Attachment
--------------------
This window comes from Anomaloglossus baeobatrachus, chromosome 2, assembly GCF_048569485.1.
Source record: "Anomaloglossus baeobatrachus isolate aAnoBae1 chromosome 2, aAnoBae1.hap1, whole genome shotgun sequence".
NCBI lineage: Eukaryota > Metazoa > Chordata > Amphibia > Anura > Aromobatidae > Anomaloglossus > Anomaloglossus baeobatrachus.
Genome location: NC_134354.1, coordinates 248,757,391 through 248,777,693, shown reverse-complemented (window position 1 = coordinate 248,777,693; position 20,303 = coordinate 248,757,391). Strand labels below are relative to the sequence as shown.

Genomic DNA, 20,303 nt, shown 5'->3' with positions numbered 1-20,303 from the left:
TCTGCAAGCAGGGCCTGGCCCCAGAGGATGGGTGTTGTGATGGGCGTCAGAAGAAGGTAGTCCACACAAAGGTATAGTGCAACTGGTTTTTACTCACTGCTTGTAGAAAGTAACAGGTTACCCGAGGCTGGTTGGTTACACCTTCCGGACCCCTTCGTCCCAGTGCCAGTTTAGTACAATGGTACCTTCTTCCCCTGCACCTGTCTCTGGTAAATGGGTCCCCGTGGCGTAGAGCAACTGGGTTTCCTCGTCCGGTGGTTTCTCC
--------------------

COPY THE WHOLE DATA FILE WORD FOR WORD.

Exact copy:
This window comes from Anomaloglossus baeobatrachus, chromosome 2, assembly GCF_048569485.1.
Source record: "Anomaloglossus baeobatrachus isolate aAnoBae1 chromosome 2, aAnoBae1.hap1, whole genome shotgun sequence".
NCBI lineage: Eukaryota > Metazoa > Chordata > Amphibia > Anura > Aromobatidae > Anomaloglossus > Anomaloglossus baeobatrachus.
Genome location: NC_134354.1, coordinates 248,757,391 through 248,777,693, shown reverse-complemented (window position 1 = coordinate 248,777,693; position 20,303 = coordinate 248,757,391). Strand labels below are relative to the sequence as shown.

Genomic DNA, 20,303 nt, shown 5'->3' with positions numbered 1-20,303 from the left:
TCTGCAAGCAGGGCCTGGCCCCAGAGGATGGGTGTTGTGATGGGCGTCAGAAGAAGGTAGTCCACACAAAGGTATAGTGCAACTGGTTTTTACTCACTGCTTGTAGAAAGTAACAGGTTACCCGAGGCTGGTTGGTTACACCTTCCGGACCCCTTCGTCCCAGTGCCAGTTTAGTACAATGGTACCTTCTTCCCCTGCACCTGTCTCTGGTAAATGGGTCCCCGTGGCGTAGAGCAACTGGGTTTCCTCGTCCGGTGGTTTCTCC